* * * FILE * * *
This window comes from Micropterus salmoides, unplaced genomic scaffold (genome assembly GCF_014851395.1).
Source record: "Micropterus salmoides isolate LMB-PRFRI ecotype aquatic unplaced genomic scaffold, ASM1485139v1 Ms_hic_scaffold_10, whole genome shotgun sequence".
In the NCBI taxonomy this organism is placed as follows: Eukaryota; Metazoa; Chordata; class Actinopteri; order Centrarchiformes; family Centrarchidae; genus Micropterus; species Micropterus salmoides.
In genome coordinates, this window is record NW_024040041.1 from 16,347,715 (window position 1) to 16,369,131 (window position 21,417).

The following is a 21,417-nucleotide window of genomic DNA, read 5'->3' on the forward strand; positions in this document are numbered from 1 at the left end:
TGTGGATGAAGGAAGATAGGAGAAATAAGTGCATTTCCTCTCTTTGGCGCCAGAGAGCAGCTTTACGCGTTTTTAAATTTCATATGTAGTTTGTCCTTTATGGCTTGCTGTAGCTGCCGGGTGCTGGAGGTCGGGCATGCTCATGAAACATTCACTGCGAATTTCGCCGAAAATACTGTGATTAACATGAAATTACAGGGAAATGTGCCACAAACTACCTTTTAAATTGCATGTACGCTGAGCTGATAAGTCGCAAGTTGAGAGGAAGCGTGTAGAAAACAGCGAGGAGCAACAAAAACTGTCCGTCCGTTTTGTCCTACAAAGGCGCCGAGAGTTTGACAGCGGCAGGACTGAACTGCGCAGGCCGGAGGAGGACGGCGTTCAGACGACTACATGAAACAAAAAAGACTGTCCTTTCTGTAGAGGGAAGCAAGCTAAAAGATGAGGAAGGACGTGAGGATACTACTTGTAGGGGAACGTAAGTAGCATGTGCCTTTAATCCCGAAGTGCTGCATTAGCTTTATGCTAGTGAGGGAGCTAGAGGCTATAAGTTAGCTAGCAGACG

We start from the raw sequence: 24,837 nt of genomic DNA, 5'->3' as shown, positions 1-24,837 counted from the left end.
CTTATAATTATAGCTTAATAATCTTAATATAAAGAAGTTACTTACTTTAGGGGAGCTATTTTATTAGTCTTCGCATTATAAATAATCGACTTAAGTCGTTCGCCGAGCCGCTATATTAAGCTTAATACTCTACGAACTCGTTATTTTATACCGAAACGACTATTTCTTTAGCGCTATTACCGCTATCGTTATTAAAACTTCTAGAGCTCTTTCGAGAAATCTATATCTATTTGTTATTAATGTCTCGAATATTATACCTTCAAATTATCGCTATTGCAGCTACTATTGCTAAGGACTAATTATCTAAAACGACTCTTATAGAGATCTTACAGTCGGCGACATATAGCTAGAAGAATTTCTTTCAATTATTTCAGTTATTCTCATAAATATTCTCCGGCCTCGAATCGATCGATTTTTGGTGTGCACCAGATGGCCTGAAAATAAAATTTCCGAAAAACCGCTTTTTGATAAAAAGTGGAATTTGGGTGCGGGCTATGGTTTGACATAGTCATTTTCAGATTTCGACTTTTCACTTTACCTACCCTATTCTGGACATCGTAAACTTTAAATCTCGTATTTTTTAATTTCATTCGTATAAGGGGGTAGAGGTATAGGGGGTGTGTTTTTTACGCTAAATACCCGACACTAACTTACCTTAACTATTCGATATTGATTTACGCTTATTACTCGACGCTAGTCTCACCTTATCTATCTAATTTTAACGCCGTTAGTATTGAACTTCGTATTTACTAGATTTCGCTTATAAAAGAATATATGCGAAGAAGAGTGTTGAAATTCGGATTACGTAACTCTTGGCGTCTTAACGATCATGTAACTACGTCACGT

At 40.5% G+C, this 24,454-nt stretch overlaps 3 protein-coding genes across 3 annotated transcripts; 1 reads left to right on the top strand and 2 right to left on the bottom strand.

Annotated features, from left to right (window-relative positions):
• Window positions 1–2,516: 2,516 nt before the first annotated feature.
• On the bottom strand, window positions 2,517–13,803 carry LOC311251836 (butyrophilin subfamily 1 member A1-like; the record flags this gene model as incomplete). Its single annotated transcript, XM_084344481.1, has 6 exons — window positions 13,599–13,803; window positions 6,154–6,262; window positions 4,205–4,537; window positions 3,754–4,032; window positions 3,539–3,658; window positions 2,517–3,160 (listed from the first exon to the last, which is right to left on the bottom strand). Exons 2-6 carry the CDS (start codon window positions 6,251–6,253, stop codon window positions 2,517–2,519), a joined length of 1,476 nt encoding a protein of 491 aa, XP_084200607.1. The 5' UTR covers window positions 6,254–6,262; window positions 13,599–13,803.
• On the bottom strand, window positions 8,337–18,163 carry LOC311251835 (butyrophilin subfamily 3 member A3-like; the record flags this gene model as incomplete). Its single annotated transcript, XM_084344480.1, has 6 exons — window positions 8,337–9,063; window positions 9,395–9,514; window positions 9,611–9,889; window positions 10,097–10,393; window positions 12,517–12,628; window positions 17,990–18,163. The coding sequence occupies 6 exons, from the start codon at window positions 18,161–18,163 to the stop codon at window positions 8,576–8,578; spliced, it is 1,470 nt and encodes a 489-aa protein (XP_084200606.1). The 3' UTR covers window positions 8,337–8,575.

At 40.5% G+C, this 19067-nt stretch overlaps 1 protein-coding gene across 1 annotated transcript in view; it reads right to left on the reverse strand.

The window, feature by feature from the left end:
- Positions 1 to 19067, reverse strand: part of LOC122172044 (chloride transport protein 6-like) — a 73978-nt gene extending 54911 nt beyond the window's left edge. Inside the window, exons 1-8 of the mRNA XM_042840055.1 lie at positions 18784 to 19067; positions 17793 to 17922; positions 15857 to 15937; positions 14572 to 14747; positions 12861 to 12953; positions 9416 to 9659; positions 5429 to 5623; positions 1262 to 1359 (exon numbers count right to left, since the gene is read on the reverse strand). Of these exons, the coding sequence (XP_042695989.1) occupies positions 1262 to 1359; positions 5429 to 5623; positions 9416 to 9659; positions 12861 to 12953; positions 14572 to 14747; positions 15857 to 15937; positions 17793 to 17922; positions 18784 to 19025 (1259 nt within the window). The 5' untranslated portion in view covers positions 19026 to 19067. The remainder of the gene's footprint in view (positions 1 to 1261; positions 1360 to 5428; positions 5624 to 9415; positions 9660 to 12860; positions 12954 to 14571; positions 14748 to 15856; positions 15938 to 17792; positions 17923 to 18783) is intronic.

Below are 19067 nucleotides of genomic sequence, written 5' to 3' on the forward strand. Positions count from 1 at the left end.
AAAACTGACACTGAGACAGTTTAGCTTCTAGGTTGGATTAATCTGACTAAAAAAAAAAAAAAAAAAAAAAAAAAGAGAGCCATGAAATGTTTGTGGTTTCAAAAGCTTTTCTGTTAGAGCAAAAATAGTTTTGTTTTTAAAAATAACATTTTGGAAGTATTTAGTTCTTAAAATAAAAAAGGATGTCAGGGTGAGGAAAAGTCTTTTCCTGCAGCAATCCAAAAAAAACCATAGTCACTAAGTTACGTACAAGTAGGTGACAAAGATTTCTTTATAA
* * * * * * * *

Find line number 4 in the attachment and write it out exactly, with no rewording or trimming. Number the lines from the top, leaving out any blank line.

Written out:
In genome coordinates, this window is record NW_024040041.1 from 16,347,715 (window position 1) to 16,369,131 (window position 21,417).